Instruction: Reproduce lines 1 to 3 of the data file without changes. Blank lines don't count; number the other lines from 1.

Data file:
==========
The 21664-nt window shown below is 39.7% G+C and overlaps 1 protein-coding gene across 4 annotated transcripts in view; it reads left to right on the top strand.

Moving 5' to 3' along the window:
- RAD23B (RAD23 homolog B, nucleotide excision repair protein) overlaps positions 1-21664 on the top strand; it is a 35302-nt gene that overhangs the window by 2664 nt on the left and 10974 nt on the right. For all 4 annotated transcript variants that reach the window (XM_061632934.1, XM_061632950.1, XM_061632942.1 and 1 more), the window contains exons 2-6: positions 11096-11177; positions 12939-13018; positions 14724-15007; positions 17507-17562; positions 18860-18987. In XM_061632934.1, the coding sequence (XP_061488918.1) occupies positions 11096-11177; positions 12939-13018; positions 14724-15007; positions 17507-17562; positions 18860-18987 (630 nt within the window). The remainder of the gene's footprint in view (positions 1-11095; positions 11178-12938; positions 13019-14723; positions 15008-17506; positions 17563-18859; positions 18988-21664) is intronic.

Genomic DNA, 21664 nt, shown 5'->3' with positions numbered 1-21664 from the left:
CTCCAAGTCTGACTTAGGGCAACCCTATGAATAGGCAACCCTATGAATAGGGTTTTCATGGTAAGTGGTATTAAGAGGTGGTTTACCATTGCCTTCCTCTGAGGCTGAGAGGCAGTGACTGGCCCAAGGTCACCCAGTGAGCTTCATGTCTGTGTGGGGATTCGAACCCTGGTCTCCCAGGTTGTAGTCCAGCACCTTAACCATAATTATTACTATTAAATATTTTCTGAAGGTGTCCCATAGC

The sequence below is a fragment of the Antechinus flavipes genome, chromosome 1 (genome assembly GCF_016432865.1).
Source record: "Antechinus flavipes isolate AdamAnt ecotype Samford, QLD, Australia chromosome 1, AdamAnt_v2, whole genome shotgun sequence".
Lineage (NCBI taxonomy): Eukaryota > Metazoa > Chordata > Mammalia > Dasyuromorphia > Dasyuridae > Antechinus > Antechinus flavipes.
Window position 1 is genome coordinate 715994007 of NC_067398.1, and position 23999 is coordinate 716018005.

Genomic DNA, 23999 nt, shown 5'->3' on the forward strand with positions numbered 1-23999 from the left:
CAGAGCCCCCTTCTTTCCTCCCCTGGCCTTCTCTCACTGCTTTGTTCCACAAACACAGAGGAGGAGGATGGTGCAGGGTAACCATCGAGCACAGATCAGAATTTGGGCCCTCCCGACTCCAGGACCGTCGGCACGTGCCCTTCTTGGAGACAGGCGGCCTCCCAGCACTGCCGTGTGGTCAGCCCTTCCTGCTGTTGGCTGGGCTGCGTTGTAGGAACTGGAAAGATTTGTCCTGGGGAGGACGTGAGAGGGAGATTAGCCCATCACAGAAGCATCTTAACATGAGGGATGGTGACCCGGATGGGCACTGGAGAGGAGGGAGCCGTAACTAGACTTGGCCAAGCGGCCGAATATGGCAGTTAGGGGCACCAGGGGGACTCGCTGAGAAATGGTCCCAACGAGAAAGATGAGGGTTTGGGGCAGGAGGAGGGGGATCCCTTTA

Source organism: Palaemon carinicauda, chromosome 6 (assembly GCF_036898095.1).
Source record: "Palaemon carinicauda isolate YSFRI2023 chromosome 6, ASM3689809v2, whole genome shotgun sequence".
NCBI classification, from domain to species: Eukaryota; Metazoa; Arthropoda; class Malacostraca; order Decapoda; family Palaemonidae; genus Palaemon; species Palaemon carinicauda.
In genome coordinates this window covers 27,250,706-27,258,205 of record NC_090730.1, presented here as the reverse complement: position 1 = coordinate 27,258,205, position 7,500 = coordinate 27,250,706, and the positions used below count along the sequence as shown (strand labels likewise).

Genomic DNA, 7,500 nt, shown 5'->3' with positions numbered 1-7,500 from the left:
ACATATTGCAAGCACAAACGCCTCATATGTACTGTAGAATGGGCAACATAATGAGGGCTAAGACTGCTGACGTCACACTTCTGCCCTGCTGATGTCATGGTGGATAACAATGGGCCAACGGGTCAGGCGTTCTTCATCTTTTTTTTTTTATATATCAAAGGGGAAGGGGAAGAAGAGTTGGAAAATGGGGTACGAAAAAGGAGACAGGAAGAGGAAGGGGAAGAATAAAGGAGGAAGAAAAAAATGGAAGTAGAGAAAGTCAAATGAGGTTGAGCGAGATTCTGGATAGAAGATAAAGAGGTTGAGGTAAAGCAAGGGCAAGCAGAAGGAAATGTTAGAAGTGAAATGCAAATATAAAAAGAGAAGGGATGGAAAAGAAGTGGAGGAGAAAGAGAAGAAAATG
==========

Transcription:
The 21664-nt window shown below is 39.7% G+C and overlaps 1 protein-coding gene across 4 annotated transcripts in view; it reads left to right on the top strand.

Moving 5' to 3' along the window:
- RAD23B (RAD23 homolog B, nucleotide excision repair protein) overlaps positions 1-21664 on the top strand; it is a 35302-nt gene that overhangs the window by 2664 nt on the left and 10974 nt on the right. For all 4 annotated transcript variants that reach the window (XM_061632934.1, XM_061632950.1, XM_061632942.1 and 1 more), the window contains exons 2-6: positions 11096-11177; positions 12939-13018; positions 14724-15007; positions 17507-17562; positions 18860-18987. In XM_061632934.1, the coding sequence (XP_061488918.1) occupies positions 11096-11177; positions 12939-13018; positions 14724-15007; positions 17507-17562; positions 18860-18987 (630 nt within the window). The remainder of the gene's footprint in view (positions 1-11095; positions 11178-12938; positions 13019-14723; positions 15008-17506; positions 17563-18859; positions 18988-21664) is intronic.